The Freedom From Religion Foundation is taking issue with a Missouri school district superintendent’s open evangelizing at school events.
Willard Public Schools Superintendent Kent Medlin gave religious remarks and a prayer at the recent Willard High School graduation ceremony. He reportedly quoted the bible repeatedly in his commencement address, proselytized by discussing his savior and asked students and their families to join him in a prayer.
Medlin is notorious for pushing his religion on staff and students. Over the last few years, FFRF has sent several complaints to the school system. FFRF considers it unacceptable that Medlin abused his position of authority to promote his religion during a momentous occasion for students.
A graduating Willard High School senior, Ashlynn Bradley, who was present at the graduation ceremony alerted media and FFRF to Medlin’s proselytization and spoke out publicly against the remarks. As recognition of her commendable fealty to this country’s founding principles, FFRF is awarding Bradley the Cliff Richards Memorial $1,000 Student Activist Scholarship Award.
There can be no doubt that religious proselytizing by the school superintendent at a school function amounts to religious endorsement, FFRF contends.
“The Supreme Court has continually struck down prayers at school-sponsored events, including public school graduations,” FFRF Staff Attorney Patrick Elliott writes to the Willard Public Schools Board of Education. “School officials may not deliver prayers or invite others to give any type of prayer, invocation, or benediction at a public school graduation. The Supreme Court has settled this matter — high school graduations must be secular to protect the freedom of conscience of all students.”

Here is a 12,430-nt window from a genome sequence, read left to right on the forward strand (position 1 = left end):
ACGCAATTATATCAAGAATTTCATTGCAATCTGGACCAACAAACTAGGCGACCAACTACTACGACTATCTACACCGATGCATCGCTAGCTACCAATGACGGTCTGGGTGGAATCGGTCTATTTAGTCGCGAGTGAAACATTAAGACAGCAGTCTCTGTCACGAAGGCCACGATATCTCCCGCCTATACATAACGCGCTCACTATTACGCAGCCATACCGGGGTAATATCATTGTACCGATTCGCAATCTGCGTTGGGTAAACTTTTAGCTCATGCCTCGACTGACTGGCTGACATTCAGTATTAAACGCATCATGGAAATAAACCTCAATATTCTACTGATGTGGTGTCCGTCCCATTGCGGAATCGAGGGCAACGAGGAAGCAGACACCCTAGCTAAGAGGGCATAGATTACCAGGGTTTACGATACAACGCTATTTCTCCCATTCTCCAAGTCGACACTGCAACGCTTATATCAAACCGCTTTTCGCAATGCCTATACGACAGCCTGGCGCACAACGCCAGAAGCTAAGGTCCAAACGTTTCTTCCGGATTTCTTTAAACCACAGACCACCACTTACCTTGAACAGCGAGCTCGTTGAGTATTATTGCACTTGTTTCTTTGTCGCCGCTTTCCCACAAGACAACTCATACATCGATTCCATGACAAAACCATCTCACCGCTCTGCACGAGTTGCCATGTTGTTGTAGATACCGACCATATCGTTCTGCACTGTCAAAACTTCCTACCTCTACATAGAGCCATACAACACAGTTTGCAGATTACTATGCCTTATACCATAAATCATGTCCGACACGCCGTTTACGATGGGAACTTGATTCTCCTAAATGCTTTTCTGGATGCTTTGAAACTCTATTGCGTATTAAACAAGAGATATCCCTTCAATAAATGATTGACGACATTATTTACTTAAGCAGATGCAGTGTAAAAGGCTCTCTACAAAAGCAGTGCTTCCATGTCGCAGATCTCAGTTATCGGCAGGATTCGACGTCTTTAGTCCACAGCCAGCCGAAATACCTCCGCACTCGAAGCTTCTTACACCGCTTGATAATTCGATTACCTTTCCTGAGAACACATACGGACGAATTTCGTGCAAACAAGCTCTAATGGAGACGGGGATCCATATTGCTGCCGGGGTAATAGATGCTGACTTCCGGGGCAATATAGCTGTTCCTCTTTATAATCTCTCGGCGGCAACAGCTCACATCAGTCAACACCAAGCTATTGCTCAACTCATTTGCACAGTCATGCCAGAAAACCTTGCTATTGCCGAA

FFRF also stresses that the board must stop these religious practices not only because it is constitutionally required, but also to avoid the significant costs it would incur to take on an unwinnable legal challenge. When FFRF secured a court order against a California school district regarding its school board prayers and proselytizing by school officials last year, the court ordered the district to pay more than $200,000 in attorney fees and costs.
Plus, Willard Public Schools has a duty to remain neutral toward religion in the light of the demographic makeup of today’s youth. By promoting religion and prayers at school events, the school system alienates the 35 percent of young Americans who are not religious.
FFRF requests that the Willard Public Schools Board of Education take immediate steps to comply with constitutional requirements. While Medlin is retiring, his troubled legacy of religious proselytization and exclusion of non-Christians must end.
“Ashlynn Bradley engaged in an act of courage by going public about Superintendent Medlin’s constitutional violations,” says FFRF Co-President Annie Laurie Gaylor. “The Willard Public Schools Board of Education needs to learn a lesson from her.”
The Freedom From Religion Foundation is a national nonprofit organization with more than 29,000 nonreligious members nationwide, including in Missouri. Its purpose is to protect the constitutional principle of separation between state and church.